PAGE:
A young ballad singer from China's northwest Qinghai province fascinated a packed audience recently at an international seminar on Gesar, the world's longest epic poem.
Dawa Zhagba, 24, a brilliant Tibetan singer from the Yushu Tibet autonomous prefecture in Qinghai, can recite more than 100 verses of the "Life of King Gesar", the story of an ancient Tibetan king who brought peace and stability to the region by conquering the demons of other tribes.
"The life of King Gesar," a folk epic of the ethnic Tibetan group in China, is the world's longest epic, comprising 36 volumes in 15 million words, with one million to 1.5 million lines in poetry alone in addition to those in prose. The epic enjoys unfading popularity in area inhabited by people of the Tibetan, Mongolia and Tu nationalities.
The epic in 200 verses has been orally handed down by ballad singers for 1,000 years in China.
"To our great relief, young ballad singers like Dawa will continue handing down the masterpiece," said Prof. Lan Qogya at the Northwest Institute for Nationalities.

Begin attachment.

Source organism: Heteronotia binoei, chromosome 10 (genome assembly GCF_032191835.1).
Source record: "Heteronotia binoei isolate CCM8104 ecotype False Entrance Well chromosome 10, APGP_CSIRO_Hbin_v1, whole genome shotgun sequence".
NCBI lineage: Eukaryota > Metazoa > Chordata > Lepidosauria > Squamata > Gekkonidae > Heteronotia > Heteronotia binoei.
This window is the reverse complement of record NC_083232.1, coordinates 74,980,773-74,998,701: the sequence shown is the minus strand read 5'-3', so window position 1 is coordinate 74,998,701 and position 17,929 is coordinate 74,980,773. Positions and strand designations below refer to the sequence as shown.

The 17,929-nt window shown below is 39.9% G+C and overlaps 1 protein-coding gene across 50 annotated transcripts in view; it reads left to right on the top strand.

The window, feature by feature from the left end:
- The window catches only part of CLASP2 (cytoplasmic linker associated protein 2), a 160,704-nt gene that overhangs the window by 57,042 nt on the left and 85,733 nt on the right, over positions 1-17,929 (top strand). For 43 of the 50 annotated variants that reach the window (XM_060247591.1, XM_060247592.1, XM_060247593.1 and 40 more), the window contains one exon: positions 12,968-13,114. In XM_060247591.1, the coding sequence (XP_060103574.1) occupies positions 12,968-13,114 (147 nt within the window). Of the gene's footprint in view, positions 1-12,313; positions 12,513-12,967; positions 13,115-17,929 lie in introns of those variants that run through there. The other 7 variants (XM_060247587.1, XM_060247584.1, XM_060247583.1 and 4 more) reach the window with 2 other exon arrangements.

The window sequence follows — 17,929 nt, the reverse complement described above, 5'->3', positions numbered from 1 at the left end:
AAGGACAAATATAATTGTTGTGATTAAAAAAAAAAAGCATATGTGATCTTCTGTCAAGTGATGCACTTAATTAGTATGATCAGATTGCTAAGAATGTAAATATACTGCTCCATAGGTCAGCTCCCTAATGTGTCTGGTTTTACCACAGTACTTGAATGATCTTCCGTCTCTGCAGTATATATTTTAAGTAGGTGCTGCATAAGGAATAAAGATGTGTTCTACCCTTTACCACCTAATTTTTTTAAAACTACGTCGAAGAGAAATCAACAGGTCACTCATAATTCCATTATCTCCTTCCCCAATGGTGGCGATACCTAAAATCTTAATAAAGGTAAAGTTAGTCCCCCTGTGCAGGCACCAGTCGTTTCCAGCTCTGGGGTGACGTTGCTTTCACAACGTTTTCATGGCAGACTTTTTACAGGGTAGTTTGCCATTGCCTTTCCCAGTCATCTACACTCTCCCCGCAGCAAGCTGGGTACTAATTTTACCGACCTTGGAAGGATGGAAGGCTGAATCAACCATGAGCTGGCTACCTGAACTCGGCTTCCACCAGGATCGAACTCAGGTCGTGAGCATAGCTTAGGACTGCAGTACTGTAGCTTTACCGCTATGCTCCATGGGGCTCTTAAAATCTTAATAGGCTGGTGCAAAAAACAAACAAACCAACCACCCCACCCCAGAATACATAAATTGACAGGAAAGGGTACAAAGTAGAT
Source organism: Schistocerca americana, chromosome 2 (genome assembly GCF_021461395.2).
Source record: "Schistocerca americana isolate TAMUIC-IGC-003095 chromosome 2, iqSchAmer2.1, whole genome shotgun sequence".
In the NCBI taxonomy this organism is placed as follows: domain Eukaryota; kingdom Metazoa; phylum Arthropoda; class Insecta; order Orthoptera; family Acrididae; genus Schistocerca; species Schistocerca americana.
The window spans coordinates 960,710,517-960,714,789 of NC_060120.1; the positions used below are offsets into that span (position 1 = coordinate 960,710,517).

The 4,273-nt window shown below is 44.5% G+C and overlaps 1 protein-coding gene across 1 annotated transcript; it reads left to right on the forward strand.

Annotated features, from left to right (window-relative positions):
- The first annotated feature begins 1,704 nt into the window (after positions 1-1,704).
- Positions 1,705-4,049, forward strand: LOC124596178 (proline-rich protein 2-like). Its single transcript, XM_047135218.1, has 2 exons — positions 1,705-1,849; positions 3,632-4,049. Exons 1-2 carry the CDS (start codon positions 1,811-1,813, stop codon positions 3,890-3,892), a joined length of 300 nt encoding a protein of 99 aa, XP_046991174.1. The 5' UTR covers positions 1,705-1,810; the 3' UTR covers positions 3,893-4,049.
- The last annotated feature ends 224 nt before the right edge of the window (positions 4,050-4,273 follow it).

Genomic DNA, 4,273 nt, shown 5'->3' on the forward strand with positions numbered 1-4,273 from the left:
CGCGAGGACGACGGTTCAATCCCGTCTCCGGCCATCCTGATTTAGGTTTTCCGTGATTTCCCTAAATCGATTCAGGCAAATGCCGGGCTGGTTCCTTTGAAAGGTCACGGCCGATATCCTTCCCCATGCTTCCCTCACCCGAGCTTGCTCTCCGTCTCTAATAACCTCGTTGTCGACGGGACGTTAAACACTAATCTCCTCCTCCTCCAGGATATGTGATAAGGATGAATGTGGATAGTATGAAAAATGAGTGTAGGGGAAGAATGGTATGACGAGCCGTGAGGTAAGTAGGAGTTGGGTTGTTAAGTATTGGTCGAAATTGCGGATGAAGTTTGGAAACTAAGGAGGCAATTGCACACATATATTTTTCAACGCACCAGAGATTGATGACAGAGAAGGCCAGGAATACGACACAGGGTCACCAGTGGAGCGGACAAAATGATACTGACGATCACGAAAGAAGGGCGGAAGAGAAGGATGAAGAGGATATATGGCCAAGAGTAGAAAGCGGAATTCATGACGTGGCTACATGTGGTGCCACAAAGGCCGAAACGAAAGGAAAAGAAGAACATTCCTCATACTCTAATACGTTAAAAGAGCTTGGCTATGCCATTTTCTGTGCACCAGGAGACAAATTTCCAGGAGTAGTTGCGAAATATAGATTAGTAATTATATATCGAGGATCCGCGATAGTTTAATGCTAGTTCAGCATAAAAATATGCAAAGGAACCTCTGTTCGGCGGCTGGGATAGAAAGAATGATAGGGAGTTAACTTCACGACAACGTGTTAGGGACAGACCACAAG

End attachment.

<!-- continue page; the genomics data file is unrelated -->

China boasts about 100 Gesar ballad singers, mostly from ethnic Tibetan or Mongolian groups in outlying areas with poor access to traffic or modern communications, says Yang Enhong, a prestigious Gesarologist with the Chinese Academy of Social Sciences.
"These singers are priceless national gems," she said. "Without them, the world's longest epic could have sunk into oblivion in the long course of history."
To retain the original form of the epic and protect it from the impact of modern society, experts in China have started making verbatim recordings of the balladeers' singing, which will be compiled into more versions of the masterpiece.
Meanwhile, the United Nations Educational, Scientific and Cultural Organization has designated 2002 and 2003 as the years to celebrate the millennial anniversary of the epic poem, believed to date from the 10th century.
( eastday.com July 27, 2002)